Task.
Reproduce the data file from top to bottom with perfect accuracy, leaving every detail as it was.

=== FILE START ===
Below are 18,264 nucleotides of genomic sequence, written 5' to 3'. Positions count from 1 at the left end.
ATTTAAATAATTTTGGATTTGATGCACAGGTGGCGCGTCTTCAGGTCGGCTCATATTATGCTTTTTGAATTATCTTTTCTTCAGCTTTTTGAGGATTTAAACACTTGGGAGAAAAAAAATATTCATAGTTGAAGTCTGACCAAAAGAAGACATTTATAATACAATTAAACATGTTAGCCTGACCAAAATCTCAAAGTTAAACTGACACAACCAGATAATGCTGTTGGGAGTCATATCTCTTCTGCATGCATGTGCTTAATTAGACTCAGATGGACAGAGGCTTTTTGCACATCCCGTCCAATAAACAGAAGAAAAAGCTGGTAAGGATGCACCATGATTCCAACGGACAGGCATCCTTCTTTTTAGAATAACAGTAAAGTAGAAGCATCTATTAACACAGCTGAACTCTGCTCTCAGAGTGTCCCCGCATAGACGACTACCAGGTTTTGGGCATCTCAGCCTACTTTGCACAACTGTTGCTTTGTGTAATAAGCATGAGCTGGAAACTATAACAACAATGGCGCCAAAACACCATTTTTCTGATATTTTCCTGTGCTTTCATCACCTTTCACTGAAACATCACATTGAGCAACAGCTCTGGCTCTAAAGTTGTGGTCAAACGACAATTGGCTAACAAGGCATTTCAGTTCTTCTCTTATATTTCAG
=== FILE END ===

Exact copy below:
Below are 18,264 nucleotides of genomic sequence, written 5' to 3'. Positions count from 1 at the left end.
ATTTAAATAATTTTGGATTTGATGCACAGGTGGCGCGTCTTCAGGTCGGCTCATATTATGCTTTTTGAATTATCTTTTCTTCAGCTTTTTGAGGATTTAAACACTTGGGAGAAAAAAAATATTCATAGTTGAAGTCTGACCAAAAGAAGACATTTATAATACAATTAAACATGTTAGCCTGACCAAAATCTCAAAGTTAAACTGACACAACCAGATAATGCTGTTGGGAGTCATATCTCTTCTGCATGCATGTGCTTAATTAGACTCAGATGGACAGAGGCTTTTTGCACATCCCGTCCAATAAACAGAAGAAAAAGCTGGTAAGGATGCACCATGATTCCAACGGACAGGCATCCTTCTTTTTAGAATAACAGTAAAGTAGAAGCATCTATTAACACAGCTGAACTCTGCTCTCAGAGTGTCCCCGCATAGACGACTACCAGGTTTTGGGCATCTCAGCCTACTTTGCACAACTGTTGCTTTGTGTAATAAGCATGAGCTGGAAACTATAACAACAATGGCGCCAAAACACCATTTTTCTGATATTTTCCTGTGCTTTCATCACCTTTCACTGAAACATCACATTGAGCAACAGCTCTGGCTCTAAAGTTGTGGTCAAACGACAATTGGCTAACAAGGCATTTCAGTTCTTCTCTTATATTTCAG